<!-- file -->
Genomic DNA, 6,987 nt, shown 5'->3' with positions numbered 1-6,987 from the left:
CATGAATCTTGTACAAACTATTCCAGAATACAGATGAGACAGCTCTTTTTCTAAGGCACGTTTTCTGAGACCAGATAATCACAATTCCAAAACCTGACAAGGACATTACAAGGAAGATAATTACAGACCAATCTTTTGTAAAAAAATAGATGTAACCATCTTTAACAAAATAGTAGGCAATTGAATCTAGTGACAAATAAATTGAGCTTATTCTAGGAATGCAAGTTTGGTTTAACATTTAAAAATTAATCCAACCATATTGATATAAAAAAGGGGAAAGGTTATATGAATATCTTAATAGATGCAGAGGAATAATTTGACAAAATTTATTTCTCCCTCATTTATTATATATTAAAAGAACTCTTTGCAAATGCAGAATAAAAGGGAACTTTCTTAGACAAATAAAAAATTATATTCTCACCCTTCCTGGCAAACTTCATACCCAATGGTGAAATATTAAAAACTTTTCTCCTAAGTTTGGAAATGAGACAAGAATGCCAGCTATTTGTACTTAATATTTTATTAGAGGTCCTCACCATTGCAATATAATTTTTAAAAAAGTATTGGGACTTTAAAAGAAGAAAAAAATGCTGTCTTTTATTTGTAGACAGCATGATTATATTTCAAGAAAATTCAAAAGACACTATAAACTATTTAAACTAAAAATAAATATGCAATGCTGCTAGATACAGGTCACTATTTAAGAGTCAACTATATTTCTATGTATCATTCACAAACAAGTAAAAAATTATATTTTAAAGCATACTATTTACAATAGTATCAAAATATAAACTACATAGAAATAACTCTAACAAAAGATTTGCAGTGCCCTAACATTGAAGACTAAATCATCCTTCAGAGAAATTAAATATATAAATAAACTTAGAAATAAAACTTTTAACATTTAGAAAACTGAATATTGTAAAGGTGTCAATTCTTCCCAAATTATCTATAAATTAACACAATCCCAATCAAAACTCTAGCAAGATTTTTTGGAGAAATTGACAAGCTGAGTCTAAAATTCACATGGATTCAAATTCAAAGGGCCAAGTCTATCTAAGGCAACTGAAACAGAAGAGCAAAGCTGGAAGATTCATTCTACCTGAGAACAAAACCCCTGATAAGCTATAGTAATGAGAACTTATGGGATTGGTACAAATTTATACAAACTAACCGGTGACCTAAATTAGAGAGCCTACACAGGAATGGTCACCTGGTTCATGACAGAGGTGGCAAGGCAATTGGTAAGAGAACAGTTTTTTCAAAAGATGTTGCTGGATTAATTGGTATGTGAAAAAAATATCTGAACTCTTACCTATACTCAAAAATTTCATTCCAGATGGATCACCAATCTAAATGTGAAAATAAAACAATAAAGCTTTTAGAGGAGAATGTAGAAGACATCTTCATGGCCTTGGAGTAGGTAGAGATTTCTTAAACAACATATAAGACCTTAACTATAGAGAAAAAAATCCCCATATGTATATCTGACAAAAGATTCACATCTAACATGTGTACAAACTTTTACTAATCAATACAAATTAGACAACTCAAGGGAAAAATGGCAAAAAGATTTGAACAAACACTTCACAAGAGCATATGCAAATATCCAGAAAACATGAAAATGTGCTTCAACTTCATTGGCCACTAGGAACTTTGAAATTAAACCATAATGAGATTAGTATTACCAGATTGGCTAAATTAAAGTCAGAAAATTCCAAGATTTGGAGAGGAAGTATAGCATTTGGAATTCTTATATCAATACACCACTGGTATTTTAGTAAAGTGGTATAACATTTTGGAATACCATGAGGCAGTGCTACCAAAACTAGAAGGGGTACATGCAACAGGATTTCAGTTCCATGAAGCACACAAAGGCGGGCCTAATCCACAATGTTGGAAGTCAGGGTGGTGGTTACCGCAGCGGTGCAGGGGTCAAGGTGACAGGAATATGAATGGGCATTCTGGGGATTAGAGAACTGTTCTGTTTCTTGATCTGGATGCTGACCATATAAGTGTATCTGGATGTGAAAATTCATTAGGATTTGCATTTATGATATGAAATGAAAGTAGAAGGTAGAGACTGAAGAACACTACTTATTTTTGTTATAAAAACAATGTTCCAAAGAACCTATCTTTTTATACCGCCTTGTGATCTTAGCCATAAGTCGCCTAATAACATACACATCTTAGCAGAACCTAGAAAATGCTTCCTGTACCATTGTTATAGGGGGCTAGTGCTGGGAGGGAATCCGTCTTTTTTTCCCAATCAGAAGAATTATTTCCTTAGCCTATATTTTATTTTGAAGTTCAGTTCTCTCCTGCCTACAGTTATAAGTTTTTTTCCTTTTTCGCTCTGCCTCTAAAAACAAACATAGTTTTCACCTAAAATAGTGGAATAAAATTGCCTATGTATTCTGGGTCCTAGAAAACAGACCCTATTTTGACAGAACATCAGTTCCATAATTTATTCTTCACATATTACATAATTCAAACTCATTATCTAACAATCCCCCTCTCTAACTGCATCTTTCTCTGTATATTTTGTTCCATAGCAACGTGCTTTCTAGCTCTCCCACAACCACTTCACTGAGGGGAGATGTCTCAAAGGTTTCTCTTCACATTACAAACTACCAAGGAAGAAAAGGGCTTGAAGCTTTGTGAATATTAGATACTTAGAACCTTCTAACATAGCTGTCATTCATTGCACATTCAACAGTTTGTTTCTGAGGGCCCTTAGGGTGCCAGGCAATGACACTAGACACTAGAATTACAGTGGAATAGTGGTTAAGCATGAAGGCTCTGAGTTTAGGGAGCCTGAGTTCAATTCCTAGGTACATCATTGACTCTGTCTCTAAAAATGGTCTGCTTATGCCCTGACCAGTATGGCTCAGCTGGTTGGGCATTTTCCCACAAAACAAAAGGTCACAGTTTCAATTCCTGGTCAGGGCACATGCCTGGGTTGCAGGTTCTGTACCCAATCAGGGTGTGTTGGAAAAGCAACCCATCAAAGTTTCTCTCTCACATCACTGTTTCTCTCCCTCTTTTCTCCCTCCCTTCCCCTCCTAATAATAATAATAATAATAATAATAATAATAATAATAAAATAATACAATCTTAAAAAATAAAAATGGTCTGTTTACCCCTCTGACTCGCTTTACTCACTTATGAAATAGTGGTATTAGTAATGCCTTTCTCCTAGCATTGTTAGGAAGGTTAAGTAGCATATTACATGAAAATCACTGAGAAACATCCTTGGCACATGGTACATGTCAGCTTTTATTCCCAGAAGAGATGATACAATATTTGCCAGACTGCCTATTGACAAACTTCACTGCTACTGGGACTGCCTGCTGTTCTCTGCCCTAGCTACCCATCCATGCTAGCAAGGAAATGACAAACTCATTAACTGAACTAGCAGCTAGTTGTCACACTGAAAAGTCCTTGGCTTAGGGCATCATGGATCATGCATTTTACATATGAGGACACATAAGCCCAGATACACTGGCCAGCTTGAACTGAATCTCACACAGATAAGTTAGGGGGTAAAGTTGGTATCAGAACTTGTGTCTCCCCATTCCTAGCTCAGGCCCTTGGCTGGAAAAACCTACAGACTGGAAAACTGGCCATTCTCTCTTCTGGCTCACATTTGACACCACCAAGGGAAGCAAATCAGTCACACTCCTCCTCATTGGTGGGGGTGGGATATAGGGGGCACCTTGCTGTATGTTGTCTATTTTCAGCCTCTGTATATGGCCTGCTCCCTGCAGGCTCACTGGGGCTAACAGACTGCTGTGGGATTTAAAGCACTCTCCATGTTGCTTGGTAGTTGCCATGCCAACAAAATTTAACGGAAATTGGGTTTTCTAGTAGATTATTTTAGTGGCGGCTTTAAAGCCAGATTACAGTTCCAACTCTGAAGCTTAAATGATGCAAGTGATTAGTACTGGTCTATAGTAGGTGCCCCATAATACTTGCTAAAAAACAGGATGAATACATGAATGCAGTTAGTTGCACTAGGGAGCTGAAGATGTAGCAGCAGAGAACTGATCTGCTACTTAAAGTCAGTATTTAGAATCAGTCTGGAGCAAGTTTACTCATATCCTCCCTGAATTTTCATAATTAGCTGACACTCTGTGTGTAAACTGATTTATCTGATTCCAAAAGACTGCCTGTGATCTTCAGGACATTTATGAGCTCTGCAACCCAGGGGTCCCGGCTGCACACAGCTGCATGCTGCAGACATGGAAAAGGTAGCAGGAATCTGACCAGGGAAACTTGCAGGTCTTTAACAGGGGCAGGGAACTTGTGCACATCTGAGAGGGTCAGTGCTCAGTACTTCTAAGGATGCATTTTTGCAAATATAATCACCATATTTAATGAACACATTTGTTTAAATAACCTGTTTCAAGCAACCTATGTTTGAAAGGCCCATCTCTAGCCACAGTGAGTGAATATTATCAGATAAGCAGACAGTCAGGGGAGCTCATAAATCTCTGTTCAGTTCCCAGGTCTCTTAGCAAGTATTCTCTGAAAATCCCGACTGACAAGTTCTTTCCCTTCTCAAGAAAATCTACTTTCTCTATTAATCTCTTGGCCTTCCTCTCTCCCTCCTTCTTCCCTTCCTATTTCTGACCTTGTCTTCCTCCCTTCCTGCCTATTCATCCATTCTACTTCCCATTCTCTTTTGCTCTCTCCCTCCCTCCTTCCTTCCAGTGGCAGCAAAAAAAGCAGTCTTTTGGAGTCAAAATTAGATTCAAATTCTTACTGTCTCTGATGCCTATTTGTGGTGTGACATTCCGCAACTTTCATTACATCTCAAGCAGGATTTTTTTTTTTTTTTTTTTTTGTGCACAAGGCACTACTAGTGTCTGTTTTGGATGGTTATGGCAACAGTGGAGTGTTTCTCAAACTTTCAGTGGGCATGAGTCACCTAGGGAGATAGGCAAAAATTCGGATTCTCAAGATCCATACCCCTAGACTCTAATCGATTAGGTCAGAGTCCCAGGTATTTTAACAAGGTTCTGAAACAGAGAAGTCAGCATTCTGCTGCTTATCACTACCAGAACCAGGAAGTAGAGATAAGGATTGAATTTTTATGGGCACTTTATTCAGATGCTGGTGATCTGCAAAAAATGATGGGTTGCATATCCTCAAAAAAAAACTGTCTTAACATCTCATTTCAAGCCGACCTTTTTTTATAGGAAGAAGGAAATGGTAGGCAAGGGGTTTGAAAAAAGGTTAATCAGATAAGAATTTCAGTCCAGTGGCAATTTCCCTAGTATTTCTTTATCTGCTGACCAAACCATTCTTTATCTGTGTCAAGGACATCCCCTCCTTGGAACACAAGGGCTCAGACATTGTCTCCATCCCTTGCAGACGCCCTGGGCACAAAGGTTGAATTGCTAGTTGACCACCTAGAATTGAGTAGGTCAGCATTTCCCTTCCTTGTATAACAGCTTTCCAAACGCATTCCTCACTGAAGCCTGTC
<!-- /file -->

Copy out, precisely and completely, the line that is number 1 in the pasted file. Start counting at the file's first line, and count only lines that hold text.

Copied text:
Genomic DNA, 6,987 nt, shown 5'->3' with positions numbered 1-6,987 from the left: